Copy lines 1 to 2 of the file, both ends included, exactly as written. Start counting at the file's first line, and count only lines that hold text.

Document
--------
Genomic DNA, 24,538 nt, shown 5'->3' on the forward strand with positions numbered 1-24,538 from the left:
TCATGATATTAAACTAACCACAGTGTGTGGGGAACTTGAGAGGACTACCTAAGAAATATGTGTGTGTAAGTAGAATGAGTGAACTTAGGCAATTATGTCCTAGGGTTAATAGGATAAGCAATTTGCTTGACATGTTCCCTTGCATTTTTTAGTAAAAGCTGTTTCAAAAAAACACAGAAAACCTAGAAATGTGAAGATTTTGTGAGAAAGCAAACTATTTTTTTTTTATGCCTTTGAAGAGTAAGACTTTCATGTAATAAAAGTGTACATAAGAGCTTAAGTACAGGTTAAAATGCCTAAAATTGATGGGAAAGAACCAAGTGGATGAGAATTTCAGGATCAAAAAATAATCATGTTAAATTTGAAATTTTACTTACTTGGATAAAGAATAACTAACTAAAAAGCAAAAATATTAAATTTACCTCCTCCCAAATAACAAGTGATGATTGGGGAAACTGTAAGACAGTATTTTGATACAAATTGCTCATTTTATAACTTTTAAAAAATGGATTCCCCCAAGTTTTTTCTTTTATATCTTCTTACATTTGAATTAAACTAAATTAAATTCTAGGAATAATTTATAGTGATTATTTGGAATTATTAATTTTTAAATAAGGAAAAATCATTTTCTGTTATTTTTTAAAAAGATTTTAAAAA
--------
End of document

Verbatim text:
Genomic DNA, 24,538 nt, shown 5'->3' on the forward strand with positions numbered 1-24,538 from the left:
TCATGATATTAAACTAACCACAGTGTGTGGGGAACTTGAGAGGACTACCTAAGAAATATGTGTGTGTAAGTAGAATGAGTGAACTTAGGCAATTATGTCCTAGGGTTAATAGGATAAGCAATTTGCTTGACATGTTCCCTTGCATTTTTTAGTAAAAGCTGTTTCAAAAAAACACAGAAAACCTAGAAATGTGAAGATTTTGTGAGAAAGCAAACTATTTTTTTTTTATGCCTTTGAAGAGTAAGACTTTCATGTAATAAAAGTGTACATAAGAGCTTAAGTACAGGTTAAAATGCCTAAAATTGATGGGAAAGAACCAAGTGGATGAGAATTTCAGGATCAAAAAATAATCATGTTAAATTTGAAATTTTACTTACTTGGATAAAGAATAACTAACTAAAAAGCAAAAATATTAAATTTACCTCCTCCCAAATAACAAGTGATGATTGGGGAAACTGTAAGACAGTATTTTGATACAAATTGCTCATTTTATAACTTTTAAAAAATGGATTCCCCCAAGTTTTTTCTTTTATATCTTCTTACATTTGAATTAAACTAAATTAAATTCTAGGAATAATTTATAGTGATTATTTGGAATTATTAATTTTTAAATAAGGAAAAATCATTTTCTGTTATTTTTTAAAAAGATTTTAAAAA